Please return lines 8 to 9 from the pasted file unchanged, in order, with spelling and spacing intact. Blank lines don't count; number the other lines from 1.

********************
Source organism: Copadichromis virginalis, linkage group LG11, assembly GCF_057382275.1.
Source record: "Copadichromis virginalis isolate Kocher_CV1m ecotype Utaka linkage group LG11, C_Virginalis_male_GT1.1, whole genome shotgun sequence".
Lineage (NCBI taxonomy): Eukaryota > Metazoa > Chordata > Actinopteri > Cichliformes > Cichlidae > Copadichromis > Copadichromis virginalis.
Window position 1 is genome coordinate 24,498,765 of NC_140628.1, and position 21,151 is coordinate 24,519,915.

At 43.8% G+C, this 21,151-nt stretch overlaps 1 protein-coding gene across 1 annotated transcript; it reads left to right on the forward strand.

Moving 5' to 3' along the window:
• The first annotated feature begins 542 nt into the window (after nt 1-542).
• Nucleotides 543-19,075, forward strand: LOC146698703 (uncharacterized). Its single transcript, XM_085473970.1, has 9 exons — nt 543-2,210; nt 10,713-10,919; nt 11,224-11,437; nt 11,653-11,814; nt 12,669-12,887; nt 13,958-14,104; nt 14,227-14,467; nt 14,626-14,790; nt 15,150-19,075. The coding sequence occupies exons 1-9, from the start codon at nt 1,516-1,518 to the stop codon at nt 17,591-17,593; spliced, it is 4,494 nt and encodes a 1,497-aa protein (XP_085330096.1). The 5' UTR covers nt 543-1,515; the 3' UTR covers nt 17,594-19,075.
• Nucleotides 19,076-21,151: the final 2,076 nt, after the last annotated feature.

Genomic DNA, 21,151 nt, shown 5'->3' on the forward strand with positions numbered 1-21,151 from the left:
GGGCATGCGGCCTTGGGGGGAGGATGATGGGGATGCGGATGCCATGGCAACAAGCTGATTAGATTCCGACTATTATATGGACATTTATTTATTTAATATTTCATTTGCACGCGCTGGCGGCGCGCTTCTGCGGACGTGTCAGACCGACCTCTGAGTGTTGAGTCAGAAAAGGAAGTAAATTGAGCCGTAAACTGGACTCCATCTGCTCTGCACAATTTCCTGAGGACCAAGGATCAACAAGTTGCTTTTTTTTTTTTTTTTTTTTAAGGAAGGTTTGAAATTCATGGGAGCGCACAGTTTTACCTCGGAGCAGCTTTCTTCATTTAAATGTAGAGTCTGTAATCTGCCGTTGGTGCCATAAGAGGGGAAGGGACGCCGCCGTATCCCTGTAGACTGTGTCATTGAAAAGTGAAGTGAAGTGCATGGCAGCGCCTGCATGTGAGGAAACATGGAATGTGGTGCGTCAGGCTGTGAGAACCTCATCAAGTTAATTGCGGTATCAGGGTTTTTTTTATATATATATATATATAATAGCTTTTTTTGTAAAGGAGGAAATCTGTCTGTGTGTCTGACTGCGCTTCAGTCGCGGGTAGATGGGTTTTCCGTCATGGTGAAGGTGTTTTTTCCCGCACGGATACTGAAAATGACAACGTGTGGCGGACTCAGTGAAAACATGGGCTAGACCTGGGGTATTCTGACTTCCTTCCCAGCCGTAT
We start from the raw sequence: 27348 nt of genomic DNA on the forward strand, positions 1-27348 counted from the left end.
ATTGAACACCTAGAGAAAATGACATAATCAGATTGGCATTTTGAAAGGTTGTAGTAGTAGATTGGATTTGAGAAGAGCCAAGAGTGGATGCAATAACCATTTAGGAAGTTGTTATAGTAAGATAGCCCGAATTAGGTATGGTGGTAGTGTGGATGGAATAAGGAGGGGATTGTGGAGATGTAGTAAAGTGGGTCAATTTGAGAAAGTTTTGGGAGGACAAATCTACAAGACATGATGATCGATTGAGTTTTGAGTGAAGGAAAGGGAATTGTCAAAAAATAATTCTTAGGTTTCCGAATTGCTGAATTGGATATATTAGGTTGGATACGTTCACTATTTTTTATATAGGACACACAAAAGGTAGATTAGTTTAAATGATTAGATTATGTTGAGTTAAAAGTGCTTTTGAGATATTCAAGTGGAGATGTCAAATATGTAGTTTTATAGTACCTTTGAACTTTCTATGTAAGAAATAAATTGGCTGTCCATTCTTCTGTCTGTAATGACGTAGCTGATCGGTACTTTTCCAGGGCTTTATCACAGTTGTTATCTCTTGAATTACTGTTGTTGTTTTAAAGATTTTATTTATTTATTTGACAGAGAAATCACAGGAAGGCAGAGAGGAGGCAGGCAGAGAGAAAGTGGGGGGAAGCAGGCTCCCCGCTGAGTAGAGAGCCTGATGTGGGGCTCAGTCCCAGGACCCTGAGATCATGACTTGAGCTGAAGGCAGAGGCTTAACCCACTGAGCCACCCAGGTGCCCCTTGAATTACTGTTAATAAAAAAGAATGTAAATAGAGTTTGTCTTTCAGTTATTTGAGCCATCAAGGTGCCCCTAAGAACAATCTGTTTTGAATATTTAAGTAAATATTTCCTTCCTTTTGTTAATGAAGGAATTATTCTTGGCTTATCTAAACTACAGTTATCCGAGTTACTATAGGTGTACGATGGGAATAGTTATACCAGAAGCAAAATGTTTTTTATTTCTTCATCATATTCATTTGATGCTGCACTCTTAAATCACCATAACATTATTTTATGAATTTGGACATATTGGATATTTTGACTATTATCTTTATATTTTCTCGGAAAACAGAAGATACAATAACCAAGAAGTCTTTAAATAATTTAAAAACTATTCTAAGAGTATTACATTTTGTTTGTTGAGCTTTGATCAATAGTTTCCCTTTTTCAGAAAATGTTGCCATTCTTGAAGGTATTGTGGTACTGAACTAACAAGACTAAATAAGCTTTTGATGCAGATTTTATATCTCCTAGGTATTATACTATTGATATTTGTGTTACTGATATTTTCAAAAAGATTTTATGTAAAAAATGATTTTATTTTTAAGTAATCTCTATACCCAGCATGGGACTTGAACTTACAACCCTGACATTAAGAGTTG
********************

• Nucleotides 543-19,075, forward strand: LOC146698703 (uncharacterized). Its single transcript, XM_085473970.1, has 9 exons — nt 543-2,210; nt 10,713-10,919; nt 11,224-11,437; nt 11,653-11,814; nt 12,669-12,887; nt 13,958-14,104; nt 14,227-14,467; nt 14,626-14,790; nt 15,150-19,075. The coding sequence occupies exons 1-9, from the start codon at nt 1,516-1,518 to the stop codon at nt 17,591-17,593; spliced, it is 4,494 nt and encodes a 1,497-aa protein (XP_085330096.1). The 5' UTR covers nt 543-1,515; the 3' UTR covers nt 17,594-19,075.
• Nucleotides 19,076-21,151: the final 2,076 nt, after the last annotated feature.